Its also possible that the money being put into long covid will help us becasue long covid and ME/CFS are the same thing or there are enough similarities that when something is discovered someone will have a light bulb moment and that will lead to a better ME/CFS theory.
 

Pyrrhus

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That said there is one thing i have never forgotten, Ron Davis had said they have not looked at RNA becasue its so messy (exact words?). That is a glaring oversight IMO. Also he probably doesn't have the money to do it but if he did he would probably need some more scientists to move into ME/CFS-RNA research.
Unfortunately, there are very few people to choose from who have the hard-won expertise of working with RNA viruses in the lab. As my virology professor once put it:

"Working with RNA is like playing Jenga. If you so much as sneeze, your experiment is ruined!"

Fortunately, the people at PolyBio know this all too well:
 

Alvin2

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Unfortunately, there are very few people to choose from who have the hard-won expertise of working with RNA viruses in the lab. As my virology professor once put it:

"Working with RNA is like playing Jenga. If you so much as sneeze, your experiment is ruined!"

Fortunately, the people at PolyBio know this all too well:
Based on Dr Davis' comment i am not surprised but we cannot let ourselves be slaves to the streetlight effect, looking where its convenient and not looking where its inconvenient because that inconvenience may be where the answer lies and we may be screwing ourselves by avoiding it.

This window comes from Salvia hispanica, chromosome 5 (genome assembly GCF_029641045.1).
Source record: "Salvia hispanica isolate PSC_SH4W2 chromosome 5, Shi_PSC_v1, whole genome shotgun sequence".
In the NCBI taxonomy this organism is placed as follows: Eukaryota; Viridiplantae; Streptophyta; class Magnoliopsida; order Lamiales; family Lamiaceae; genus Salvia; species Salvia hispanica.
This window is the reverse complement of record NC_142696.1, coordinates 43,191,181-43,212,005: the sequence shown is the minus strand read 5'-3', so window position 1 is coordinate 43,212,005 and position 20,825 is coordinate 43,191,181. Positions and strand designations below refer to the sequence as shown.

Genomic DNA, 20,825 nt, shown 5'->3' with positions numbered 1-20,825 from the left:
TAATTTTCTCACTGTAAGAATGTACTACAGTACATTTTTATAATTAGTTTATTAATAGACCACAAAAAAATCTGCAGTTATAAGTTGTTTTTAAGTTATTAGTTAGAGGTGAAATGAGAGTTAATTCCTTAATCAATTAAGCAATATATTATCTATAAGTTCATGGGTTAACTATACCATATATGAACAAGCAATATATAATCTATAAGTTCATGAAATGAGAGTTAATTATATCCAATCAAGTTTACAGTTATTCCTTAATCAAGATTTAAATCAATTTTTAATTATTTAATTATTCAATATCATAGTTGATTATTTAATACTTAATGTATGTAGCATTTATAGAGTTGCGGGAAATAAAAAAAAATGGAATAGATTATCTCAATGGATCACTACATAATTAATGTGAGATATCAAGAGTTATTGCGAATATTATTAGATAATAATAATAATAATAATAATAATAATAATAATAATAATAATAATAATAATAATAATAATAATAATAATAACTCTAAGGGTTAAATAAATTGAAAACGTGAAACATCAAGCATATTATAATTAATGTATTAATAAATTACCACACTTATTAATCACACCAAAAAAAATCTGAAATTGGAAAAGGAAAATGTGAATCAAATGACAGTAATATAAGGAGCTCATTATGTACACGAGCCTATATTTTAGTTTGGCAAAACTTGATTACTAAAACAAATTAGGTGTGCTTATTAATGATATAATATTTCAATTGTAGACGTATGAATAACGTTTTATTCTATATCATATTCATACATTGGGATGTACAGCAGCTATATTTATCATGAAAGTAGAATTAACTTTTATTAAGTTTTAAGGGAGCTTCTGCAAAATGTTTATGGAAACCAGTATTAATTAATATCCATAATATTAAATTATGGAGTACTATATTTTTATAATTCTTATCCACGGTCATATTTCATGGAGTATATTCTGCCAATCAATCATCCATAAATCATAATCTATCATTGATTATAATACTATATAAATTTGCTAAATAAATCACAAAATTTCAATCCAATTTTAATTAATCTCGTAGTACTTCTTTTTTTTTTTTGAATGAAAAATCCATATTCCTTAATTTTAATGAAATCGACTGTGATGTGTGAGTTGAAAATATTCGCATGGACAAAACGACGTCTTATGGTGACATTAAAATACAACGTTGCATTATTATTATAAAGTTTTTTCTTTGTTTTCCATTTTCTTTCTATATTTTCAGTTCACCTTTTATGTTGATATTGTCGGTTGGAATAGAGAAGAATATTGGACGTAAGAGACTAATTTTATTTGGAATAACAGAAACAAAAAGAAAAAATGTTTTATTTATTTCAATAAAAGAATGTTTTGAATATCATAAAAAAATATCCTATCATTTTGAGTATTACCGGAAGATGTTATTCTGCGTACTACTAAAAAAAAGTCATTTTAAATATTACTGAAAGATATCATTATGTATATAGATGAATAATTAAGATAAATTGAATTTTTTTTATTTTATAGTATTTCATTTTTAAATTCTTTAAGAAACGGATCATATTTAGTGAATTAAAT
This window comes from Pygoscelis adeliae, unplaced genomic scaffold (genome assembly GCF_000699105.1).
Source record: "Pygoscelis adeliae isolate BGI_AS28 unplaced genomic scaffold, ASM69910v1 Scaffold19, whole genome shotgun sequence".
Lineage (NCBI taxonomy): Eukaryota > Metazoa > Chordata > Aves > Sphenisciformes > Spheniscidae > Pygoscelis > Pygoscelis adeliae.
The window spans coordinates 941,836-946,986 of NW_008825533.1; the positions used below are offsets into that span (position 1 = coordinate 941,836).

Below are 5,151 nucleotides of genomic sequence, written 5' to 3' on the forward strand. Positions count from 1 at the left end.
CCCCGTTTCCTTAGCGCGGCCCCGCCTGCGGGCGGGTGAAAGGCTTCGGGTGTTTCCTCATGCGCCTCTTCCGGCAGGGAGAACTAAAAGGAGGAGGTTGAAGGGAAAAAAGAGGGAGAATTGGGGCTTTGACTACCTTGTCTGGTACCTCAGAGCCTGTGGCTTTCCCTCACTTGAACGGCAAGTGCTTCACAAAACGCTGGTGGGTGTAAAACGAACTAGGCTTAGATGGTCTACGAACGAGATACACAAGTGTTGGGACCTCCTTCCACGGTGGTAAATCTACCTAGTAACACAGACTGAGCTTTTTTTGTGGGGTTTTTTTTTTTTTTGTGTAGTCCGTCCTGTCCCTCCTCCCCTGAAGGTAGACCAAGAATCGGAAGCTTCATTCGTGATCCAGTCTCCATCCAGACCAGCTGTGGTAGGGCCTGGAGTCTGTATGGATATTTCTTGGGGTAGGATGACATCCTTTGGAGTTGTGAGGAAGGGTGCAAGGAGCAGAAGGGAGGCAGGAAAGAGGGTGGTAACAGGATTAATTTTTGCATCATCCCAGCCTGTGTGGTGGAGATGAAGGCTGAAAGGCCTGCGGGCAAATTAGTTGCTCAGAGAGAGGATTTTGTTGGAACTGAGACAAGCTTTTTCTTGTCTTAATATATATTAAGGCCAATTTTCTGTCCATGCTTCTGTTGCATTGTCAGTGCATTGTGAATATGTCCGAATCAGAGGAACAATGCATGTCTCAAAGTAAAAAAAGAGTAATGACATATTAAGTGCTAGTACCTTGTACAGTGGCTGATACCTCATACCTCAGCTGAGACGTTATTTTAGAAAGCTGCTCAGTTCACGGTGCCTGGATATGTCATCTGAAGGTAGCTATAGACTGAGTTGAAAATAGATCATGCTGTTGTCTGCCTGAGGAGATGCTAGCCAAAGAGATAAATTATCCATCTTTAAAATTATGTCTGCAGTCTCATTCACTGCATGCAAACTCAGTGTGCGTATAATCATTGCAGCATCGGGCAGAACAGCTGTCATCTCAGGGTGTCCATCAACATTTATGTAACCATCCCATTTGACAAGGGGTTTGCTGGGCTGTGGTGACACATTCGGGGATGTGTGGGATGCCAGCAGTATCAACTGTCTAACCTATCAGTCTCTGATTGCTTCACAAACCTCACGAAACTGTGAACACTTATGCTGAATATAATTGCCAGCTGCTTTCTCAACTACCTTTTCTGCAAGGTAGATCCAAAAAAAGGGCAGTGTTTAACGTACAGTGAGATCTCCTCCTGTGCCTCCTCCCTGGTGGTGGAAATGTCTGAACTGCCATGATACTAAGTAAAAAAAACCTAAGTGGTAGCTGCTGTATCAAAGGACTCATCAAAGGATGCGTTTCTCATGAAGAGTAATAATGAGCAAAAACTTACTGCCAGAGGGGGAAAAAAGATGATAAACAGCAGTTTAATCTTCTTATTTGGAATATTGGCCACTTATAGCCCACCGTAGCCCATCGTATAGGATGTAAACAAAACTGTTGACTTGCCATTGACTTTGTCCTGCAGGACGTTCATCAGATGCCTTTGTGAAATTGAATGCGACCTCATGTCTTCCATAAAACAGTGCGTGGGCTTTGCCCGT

That said i'm sure it needs more funding.
 
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Wishful

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Ron Davis had said they have not looked at RNA becasue its so messy
Pyrrhus started this thread ( https://forums.phoenixrising.me/thr...-profiling-in-me-cfs-cheema-et-al-2020.83184/ ) which is some interesting research into miRNA expression in ME/CFS. Maybe that will spur more research into that area.

Based on Dr Davis' comment i am not surprised but we cannot let ourselves be slaves to the streetlight effect, looking where its convenient and not looking where its inconvenient because that inconvenience may be where the answer lies and we may be screwing ourselves by avoiding it.
Yes, I'm convinced that the core dysfunction is in the brain, which, of course, is more expensive/inconvenient to study. :grumpy:

On a side-but-related note, I recently read a news item about the mycobiome: the fungal part of the microbiome. Since it was only recently that a new lymph network was (re)discovered, is it possible that our bodies are interlaced with a hyphae network that no one has noticed because they weren't looking for it? I assume that if it was significant, it would be noticed when antifungals are used, but still....